She emigrated from India and was anxious to get ‘Canadian Experience.’ I hate how much that seems to matter, but my observation is that it remains a common barrier. She has an architectural background and has experience developing a commercial office building in India. I can tell she is frustrated that her resume and networking meetings haven’t garnered her any job interviews. She asks “Should I widen my search to include residential developers, until more opportunities open up with commercial developers?”
My advice is to focus on commercial real estate if that is her true end goal. Focus shows employers you are committed, not just interested. I even encourage her to narrow her search to commercial office developers based on her interests and experience. This narrowing of prospects may be counter intuitive, but I have seen more professionals succeed with this approach than not.
Focus on getting the position, not just getting the interview
As you deeply research five to ten office building developers, you will pay more attention to nuances about their competitors, geographic focus, social responsibility initiatives, and market deals. You even notice what events or conferences they sponsor. Your resume, your networking interactions, and your interview responses will organically produce more opportunities because of your authentic commitment and focus. Conversely, if you focus on the five to ten of the largest real estate developers regardless of their core business interests, your scattered efforts will be transparent to most hiring managers.
Focus helps you frame your skills in the right context
If you have technical skills in civil engineering or legal agreements, those skills will be valued by a wide variety of developers. However, a residential developer who is building for families, has vastly different concerns than a commercial developer who is building for multinational office tenants. Many top firms want to learn more about what you have done with those skills that resonates with the context of their core business. Your narrowed search will position you to frame how your skills recognize the significantly different risks inherent with a specific type of developer. Broadly emphasizing your legal or engineering experience to large developers dilutes an employers’ perception of your skills. Especially when most applicants have similar technical backgrounds.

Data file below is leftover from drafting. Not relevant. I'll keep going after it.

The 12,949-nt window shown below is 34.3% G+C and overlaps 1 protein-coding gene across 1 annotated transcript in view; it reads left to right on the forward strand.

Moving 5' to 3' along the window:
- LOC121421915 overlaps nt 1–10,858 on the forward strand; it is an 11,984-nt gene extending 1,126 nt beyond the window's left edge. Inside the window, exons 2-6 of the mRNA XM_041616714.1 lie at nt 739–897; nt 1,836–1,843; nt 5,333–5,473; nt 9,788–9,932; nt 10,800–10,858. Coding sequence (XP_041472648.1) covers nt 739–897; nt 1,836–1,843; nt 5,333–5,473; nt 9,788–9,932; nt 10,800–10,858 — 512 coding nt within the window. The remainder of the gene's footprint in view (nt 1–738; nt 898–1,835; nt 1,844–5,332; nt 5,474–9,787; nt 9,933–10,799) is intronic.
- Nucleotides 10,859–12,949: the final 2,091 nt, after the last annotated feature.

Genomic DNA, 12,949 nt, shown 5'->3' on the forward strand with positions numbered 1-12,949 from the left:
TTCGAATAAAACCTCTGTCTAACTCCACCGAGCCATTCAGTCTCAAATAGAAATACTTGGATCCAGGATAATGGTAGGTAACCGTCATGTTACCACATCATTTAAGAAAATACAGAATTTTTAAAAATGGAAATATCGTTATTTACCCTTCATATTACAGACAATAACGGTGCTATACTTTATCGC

Focus helps you avoid sounding like all the other candidates
Smart students can often excel by just cramming before the exam and ignoring any subject area that is unlikely to be tested. I have often seen this approach filter into job searches. Unfortunately, this leaves you in the position to acquire only superficial information about a company. You end up sounding like all the other candidates that crammed for the test. Often repeating terms found in a company’s scripted press release. Those who have focused on a niche don’t give familiar answers. They offer unique questions about the business because have greater insights about specific real estate industry dynamics.
I can empathize with the need to be open to many possibilities in a very competitive job environment. However, I have seen those broad searches burn out job seekers as the number of applications and ‘coffee’ meetings accumulates with little progress. The path that will open up the most opportunities is a focused effort in a niche real estate career path.